Or, to have the best story to report, you could plumb in a purpose-built point-to-point duct from a spot on the top floor to a spot on the lowest floor. Put a small fan in there and have a some fun building your own temp sensor/logic controller to push air when the differential is sufficient. Put in a HEPA filter (which is practical in a low-flow situation like this, it is NOT practical in a furnace/AC system) and you'd be doing some real air cleaning and developing a new hobby to boot.
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Old 06-22-2007, 10:24 AM   #11
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Thats the interesting part about the wireless therm I linked to. You can carry it around the house with you, so the room you're in is kept to your comfort temp. That'll end up with the downstairs being cooler both in the summer and winter than the upstairs...when we have the thermo upstairs...which is when we're all in bed. Not as efficient as a true multizone which would keep the whole house even...but a shitload cheaper for capital outlay. A lot of ducts in this house...reducting and putting in dampening vent covers would run a few bucks.

I put the kill-a-watt on our unit with just the fan running. I forget what the reading was but I remember the expletives I spit out...it was pretty high. 150-180 watts...something like that.

The furnace filters are just ineffective IMO. I've done a lot of research on them. Most of your allergens are in the carpet, bedding and furniture. They poof up when you disturb them, then mostly settle back to the floor. They're just not going to make it up 10' to the air return grill to be filtered. Plus its not that helpful to filter air when you've got 300lbs of dogs and 50lbs of cats sleeping under your nose... Plus we get lousy air flow with filtretes in...I tried them in this house and the last two.


Funny you should mention a separate circulation system...it occurred to me that our master closet upstairs shares a wall with the 3 story high ceilinged sitting room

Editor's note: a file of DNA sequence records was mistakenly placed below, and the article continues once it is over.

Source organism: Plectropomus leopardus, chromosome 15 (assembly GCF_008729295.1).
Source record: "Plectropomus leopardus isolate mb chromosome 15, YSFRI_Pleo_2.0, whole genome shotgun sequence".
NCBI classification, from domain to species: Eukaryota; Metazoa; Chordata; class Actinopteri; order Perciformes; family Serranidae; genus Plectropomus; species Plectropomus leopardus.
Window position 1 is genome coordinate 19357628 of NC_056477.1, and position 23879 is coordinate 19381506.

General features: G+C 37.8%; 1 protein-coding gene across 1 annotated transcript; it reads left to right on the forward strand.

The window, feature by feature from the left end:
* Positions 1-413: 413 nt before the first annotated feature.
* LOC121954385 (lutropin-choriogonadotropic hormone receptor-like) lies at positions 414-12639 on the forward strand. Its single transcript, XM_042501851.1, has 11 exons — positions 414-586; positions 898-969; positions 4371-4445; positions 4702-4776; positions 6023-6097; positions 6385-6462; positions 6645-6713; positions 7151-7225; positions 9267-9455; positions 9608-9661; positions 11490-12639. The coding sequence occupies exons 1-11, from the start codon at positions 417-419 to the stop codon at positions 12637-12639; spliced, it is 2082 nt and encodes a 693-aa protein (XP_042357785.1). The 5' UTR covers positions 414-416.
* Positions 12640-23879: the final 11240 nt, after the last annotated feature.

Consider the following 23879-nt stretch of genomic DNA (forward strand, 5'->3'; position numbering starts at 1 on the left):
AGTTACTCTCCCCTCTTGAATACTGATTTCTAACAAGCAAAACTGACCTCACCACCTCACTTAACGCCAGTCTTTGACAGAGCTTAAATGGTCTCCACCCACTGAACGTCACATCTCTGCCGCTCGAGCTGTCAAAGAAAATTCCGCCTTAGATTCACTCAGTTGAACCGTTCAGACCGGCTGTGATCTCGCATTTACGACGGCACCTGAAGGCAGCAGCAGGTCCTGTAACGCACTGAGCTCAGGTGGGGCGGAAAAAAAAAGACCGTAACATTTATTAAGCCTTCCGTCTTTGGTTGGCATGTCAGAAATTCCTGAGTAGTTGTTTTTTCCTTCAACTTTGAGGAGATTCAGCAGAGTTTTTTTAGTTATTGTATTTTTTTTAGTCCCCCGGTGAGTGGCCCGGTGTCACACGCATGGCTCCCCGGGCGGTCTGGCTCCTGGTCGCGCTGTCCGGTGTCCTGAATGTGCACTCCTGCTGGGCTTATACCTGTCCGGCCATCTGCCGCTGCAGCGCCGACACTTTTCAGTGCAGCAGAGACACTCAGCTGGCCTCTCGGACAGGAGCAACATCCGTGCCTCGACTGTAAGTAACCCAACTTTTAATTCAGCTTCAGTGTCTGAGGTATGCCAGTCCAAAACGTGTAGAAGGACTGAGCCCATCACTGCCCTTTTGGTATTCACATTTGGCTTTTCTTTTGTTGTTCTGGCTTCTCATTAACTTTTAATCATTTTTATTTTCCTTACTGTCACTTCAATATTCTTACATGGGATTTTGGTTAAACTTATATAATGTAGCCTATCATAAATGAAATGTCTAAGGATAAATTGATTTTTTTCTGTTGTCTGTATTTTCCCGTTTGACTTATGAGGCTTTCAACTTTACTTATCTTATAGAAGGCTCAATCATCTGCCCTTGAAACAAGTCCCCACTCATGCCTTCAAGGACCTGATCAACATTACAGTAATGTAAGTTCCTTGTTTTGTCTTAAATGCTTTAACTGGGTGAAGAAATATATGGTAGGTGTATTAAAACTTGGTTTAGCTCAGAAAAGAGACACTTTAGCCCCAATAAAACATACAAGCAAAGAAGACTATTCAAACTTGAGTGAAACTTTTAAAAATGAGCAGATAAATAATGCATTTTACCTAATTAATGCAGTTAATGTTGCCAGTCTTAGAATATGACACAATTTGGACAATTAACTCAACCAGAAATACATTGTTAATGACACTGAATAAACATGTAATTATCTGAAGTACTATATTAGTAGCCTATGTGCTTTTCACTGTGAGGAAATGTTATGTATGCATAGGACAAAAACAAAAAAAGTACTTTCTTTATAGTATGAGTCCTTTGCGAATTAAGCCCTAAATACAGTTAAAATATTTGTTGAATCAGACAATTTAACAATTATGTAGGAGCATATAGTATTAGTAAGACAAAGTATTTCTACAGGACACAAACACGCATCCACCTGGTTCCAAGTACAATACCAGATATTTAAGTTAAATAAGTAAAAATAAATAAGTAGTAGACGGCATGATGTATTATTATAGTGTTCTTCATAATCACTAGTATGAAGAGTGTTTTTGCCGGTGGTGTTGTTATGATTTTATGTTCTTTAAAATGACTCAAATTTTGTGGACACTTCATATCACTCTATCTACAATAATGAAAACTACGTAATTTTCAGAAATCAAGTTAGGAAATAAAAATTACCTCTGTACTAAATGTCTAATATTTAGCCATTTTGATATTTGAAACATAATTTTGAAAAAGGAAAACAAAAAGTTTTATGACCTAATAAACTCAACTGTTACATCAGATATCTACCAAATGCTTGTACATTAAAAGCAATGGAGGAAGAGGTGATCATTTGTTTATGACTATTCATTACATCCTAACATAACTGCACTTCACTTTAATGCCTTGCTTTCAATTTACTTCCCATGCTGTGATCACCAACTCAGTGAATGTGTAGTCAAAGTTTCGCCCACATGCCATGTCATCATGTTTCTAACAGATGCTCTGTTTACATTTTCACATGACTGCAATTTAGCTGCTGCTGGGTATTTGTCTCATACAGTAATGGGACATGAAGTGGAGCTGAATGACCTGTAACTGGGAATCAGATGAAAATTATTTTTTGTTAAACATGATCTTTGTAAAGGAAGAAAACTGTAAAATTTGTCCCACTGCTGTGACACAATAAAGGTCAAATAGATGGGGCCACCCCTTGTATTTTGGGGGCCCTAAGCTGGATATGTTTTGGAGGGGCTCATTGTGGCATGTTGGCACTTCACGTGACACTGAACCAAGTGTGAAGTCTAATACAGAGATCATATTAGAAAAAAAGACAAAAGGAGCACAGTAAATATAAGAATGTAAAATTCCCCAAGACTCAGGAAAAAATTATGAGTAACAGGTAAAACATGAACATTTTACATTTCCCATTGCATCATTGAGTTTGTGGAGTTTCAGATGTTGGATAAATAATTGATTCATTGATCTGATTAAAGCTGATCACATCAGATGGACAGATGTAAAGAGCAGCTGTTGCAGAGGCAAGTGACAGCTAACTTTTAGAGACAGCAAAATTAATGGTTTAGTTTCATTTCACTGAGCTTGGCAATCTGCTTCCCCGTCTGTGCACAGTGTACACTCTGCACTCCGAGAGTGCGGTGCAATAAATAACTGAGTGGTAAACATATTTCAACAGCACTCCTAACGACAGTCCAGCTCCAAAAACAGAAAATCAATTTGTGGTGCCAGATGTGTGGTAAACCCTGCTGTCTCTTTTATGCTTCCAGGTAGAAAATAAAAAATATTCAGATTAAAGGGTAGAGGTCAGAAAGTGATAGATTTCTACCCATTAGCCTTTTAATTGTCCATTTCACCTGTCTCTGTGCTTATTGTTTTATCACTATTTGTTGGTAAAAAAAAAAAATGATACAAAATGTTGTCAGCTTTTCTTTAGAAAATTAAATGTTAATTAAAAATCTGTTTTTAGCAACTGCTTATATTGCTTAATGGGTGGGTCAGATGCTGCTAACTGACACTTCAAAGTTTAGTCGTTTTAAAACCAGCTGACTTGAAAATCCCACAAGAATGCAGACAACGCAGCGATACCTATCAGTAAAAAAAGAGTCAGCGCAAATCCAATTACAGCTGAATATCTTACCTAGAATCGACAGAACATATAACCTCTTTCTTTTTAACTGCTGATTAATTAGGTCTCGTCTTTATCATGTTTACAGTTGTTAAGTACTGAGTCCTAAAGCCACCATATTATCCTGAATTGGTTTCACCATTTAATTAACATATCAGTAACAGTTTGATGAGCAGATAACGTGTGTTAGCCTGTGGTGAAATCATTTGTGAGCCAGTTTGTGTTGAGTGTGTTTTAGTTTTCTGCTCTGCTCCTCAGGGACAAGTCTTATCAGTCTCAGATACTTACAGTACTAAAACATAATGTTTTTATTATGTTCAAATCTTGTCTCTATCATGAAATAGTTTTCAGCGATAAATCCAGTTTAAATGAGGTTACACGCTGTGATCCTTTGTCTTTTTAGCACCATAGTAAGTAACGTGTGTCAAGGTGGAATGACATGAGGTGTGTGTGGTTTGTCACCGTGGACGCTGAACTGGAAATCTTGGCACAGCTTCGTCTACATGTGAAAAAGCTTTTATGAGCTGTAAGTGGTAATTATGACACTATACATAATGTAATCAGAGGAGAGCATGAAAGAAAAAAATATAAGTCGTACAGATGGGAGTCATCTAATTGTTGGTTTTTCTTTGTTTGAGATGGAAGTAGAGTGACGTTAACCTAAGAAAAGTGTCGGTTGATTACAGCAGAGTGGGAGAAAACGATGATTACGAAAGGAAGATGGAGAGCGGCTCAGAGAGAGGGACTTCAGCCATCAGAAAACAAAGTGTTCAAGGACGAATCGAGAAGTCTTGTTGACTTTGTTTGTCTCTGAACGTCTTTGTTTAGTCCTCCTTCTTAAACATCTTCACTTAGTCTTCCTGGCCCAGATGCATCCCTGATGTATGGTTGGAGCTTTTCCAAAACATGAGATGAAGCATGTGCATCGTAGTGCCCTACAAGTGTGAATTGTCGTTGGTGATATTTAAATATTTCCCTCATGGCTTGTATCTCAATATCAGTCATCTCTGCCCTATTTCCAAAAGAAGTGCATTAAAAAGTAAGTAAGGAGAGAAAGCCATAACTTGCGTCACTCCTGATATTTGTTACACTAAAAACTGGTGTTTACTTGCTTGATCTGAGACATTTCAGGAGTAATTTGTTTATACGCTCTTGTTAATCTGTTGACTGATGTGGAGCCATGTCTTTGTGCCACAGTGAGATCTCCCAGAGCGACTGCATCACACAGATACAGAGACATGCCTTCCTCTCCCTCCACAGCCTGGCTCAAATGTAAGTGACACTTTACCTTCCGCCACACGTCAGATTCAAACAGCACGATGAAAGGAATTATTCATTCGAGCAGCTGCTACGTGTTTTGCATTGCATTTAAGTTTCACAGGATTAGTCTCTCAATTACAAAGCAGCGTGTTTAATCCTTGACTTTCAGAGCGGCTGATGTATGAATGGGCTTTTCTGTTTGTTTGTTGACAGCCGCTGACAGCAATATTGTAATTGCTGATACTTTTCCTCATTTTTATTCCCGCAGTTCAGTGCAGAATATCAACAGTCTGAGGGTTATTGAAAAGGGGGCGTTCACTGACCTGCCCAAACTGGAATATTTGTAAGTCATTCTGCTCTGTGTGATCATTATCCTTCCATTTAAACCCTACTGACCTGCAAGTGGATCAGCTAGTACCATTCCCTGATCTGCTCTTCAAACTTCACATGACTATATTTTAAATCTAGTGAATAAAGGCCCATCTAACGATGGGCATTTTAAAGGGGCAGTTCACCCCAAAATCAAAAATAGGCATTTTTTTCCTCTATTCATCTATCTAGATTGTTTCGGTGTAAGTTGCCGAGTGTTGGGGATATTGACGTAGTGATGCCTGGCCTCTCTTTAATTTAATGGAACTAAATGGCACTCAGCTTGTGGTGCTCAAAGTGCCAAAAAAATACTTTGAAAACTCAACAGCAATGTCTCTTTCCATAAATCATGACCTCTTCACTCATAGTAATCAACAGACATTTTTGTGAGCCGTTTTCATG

downstairs at pretty much the opposite end of the house. I was pondering cutting and framing a 12" pass through and using something like a high flow, low watt, low sones bathroom type exhaust fan to continuously and rotationally circulate air through the house 24x7.

Then I was advised by the wife that I wont be poking any more holes in the walls or ceilings anytime soon.

I guess that hole I cut in the garage ceiling in our old house and then left that way for 2 1/2 years is coming back to bite me now...
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Old 06-22-2007, 11:04 AM   #12
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...it occurred to me that our master closet upstairs shares a wall with the 3 story high ceilinged sitting room
downstairs at pretty much the opposite end of the house. I was pondering cutting and framing a 12" pass through and using something like a high flow, low watt, low sones bathroom type exhaust fan to continuously and rotationally circulate air through the house 24x7.

Then I was advised by the wife that I wont be poking any more holes in the walls or ceilings anytime soon.
She's a killjoy!
Well, if DW relents and lets you do this later, be sure to incorporate some soundproofing. Building a direct auditory "window" from your bedroom to a sitting room downstairs could lead to some interesting situations. You might end up having that little father/son chat with Gabe a few years earlier than you'd planned . . .
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Old 06-22-2007, 11:11 AM   #13
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How about a Mini Split system for the Master Bedroom? Blow through an outside wall and down the side of the house to the ground for the condensing unit. Then fur in and trim the line set going down th side of the house.